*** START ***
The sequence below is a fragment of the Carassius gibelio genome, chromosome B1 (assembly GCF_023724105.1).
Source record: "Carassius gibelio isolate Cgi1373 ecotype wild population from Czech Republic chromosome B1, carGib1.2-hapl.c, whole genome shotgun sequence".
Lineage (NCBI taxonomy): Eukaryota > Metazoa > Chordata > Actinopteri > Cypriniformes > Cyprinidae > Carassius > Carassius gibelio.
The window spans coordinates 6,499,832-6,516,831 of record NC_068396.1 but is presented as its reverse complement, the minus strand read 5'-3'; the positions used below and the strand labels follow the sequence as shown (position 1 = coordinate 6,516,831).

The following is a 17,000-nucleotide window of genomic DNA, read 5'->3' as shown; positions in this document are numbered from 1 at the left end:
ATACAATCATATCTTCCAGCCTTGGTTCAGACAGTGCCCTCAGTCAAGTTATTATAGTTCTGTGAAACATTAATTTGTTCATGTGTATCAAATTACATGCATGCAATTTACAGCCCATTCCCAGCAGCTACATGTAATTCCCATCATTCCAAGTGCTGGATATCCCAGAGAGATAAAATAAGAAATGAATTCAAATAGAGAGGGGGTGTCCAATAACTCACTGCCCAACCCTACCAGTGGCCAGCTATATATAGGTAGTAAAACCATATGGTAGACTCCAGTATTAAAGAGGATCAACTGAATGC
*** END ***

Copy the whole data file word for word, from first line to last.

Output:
The sequence below is a fragment of the Carassius gibelio genome, chromosome B1 (assembly GCF_023724105.1).
Source record: "Carassius gibelio isolate Cgi1373 ecotype wild population from Czech Republic chromosome B1, carGib1.2-hapl.c, whole genome shotgun sequence".
Lineage (NCBI taxonomy): Eukaryota > Metazoa > Chordata > Actinopteri > Cypriniformes > Cyprinidae > Carassius > Carassius gibelio.
The window spans coordinates 6,499,832-6,516,831 of record NC_068396.1 but is presented as its reverse complement, the minus strand read 5'-3'; the positions used below and the strand labels follow the sequence as shown (position 1 = coordinate 6,516,831).

The following is a 17,000-nucleotide window of genomic DNA, read 5'->3' as shown; positions in this document are numbered from 1 at the left end:
ATACAATCATATCTTCCAGCCTTGGTTCAGACAGTGCCCTCAGTCAAGTTATTATAGTTCTGTGAAACATTAATTTGTTCATGTGTATCAAATTACATGCATGCAATTTACAGCCCATTCCCAGCAGCTACATGTAATTCCCATCATTCCAAGTGCTGGATATCCCAGAGAGATAAAATAAGAAATGAATTCAAATAGAGAGGGGGTGTCCAATAACTCACTGCCCAACCCTACCAGTGGCCAGCTATATATAGGTAGTAAAACCATATGGTAGACTCCAGTATTAAAGAGGATCAACTGAATGC